HNW - goldwork-underside & pattern couching

Chris Laning claning at
Mon Jan 22 10:51:53 PST 2001

Annora wrote:

>	Until I get better I've been practicing with cheapie metallic
>thread--DMC metallics from a spool (3 separate strands) and gold craft
>thread from Walmart (2 strands plied together).  Are these okay for
>practice?  What would be a better fiber to try?  Many of my sources say
>that 2 strands were couched down together but the DMC individual strands
>are too fine and Walmart just doesn't look right so I've been using 2
>'bunches' of the DMC.

I will hastily disclaim any special expertise in gold embroidery, 
since I've done little of it, mostly in classes from people who know 
*much* more than I do, but here's my 2 cents.

For practicing surface couching, try gold or silver elastic cord. No, 
I'm not kidding <g> -- it's inexpensive, smooth, round, flexible, and 
because it's covered with very fine thread, it tends to look less 
"cheap" than most of the cheapie craft store stuff. Don't let it get 
stretched *at all* as you sew it down; you're mainly using it for its 
size and smoothness.

Also you might try gold braided cord; it often doesn't look as good 
(at least, all *I* can find is the cheap stuff, which looks pretty 
tacky), and it tends to be rather large (about shoelace size) but if 
you're just starting out, "large" is good to try first.

Couching multiple strands at once is always going to be harder than a 
single strand, since you have the additional problem of keeping the 
tension even.  I'd say for surface couching, try to find a heavier 
thread rather than multiple strands of a fine one, at least until you 
get some practice. I'm not comfortable with anything smaller than 
carpet thread, myself.

>	What should I be using as a practice ground fabric?  I tried
>cotton muslin and that didn't work very well for the underside couching,
>although the pattern couching wasn't too bad.  Would a more loosely woven
>linen be better?  I have different pieces with thread counts ranging from
>about 40 to 55.  Would one of those be better? In photos of extant items
>where I can see the ground fabric it looks close to the 55 count linen.

I've used muslin (not that I've done a *lot* of underside couching) 
but you're right, it can be a bit of a challenge, especially if 
you're using one that's good quality and densely woven. Your linen 
should do fine.

>	When doing underside couching how do you keep the 'pops' through
>the fabric even?  Or does that just come with practice?

You want the top thread to just *barely* pop below the surface. Like 
all tension things, most of it's a matter of practice. Try keeping a 
bit of tension on the top thread as you let it pop to the underside, 
or pull gently on it before you take the next stitch to make sure 
there's no slack.

>And how do you
>keep your rows of laid threads even for underside _or_ for pattern
>couching?  After awhile one part starts to skew over and when I straighten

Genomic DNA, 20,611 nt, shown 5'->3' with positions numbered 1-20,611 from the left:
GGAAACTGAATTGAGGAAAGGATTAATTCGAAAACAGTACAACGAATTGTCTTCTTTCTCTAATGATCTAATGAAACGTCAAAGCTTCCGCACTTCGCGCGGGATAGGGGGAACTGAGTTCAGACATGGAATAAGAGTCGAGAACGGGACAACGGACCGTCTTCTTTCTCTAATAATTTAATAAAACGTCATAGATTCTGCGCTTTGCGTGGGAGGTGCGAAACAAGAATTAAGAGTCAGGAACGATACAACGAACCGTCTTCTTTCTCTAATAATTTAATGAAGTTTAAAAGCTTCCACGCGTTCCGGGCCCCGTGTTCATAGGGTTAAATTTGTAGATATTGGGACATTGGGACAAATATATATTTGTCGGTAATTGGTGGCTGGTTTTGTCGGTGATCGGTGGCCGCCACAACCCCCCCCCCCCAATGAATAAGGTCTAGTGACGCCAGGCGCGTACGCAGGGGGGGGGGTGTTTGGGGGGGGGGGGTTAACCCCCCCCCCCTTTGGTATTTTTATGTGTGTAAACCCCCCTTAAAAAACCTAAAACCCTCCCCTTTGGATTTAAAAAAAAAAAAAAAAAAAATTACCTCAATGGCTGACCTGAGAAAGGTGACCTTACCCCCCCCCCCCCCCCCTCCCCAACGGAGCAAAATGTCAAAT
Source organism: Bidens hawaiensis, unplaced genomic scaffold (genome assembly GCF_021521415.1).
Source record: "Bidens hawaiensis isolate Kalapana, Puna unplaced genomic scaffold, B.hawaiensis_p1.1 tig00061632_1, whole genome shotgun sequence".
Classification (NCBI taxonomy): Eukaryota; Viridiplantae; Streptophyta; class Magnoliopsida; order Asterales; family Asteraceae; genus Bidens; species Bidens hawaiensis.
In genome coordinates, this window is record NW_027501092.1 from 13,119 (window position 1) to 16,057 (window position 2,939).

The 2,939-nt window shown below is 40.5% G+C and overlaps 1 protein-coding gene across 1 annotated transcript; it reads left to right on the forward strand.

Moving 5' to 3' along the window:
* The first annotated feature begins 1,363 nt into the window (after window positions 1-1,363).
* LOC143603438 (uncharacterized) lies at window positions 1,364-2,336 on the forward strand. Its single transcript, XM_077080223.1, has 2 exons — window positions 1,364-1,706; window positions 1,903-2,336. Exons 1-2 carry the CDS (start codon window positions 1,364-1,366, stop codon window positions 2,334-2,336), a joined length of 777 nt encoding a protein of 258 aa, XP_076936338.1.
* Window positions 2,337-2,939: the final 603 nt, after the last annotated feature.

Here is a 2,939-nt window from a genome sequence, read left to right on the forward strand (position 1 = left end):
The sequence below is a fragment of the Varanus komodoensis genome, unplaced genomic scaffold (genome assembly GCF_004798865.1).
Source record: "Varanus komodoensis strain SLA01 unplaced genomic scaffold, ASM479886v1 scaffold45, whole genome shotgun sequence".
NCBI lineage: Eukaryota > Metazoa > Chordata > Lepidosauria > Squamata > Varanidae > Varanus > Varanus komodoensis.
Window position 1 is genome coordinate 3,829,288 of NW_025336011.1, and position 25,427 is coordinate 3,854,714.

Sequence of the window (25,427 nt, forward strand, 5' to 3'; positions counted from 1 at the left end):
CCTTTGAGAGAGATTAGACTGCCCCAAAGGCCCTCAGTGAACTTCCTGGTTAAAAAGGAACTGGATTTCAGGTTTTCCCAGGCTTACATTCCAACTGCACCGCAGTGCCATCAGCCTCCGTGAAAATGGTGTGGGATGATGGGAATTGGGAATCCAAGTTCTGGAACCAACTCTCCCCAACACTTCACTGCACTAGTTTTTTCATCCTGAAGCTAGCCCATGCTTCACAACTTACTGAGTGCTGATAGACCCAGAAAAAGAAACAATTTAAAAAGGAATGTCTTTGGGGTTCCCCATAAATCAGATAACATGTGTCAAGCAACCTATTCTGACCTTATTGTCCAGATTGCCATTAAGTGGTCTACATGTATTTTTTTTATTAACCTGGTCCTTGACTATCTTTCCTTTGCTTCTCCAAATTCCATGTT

>a row to realign everything, there's a gap where the ground fabric shows
>through.  Should I be lining them up with the warp threads in the ground?

Either that, or draw some ruler lines on your fabric in the direction 
you want the threads to lie, so that you'll notice earlier if it 
starts to get uneven. The problem arises when the threads on one side 
of the filling area get pushed closer together than on the other 
side, causing the next row to slant a bit. Packing the couched 
threads closely helps. Medieval folks seem to have been able to just 
"eyeball" straight rows, but this stuff was usually done by 
professionals who got *way* more practice than we do. Going by the 
thread of the fabric is another way around this problem.

>	If you do pattern couching in a diaper pattern should the back
>have long floats of the couching thread in a negative of what's on the
>front?  I can't see how else it would be done but it just seems that
>there's so much thread back there.

Yup, that's correct. Remember that couching and underside couching 
were *always* lined -- usually with another layer of linen -- which 
would prevent snagging any long threads on the back side. Also, for 
underside couching you are also using strong but relatively 
inexpensive thread to couch with, since it doesn't show, so it's okay 
to use lots of it.

>	*sigh*  So many questions.  I wish I could make it to a collegium
>or one of Linn Skinner's classes but I'm at least an ocean away.  Thanks
>for any tips or suggestions that anyone may have.

You might look for a used copy of _Metal Thread Embroidery: Tools, 
Materials & Techniques_ by Jane Lemon, if you don't already have this 
book (1987, B.T. Batsford Ltd., ISBN 0-7134-5577-2, now out of 
print). A lot of its examples are modern, and it doesn't have a lot 
of "tips and tricks", but it has *very* detailed instructions and 
*lots* of photos and very clear diagrams. I think I got mine for 
about $30 and it wasn't too hard to find on the WWW used-book market.

Hope this helps, and hope others with more experience will chime in too.

BTW, I found this quote yesterday on another mailing list and thought 
it was appropriate to the subject!

>"Marvel not at the gold and the expense but at the craftsmanship of the work.
>Bright is the noble work; but, being nobly bright, the work
>Should brighten the minds so that they may travel, through the true lights,
>To the True Light....
>The dull mind rises to truth, through that which is material
>And, in seeing this light, is resurrected from its former submersion."
>-- Abbot Suger of Saint-Denis (Paris, 12th century)

O    Chris Laning
|     <CLaning at>
+    Davis, California
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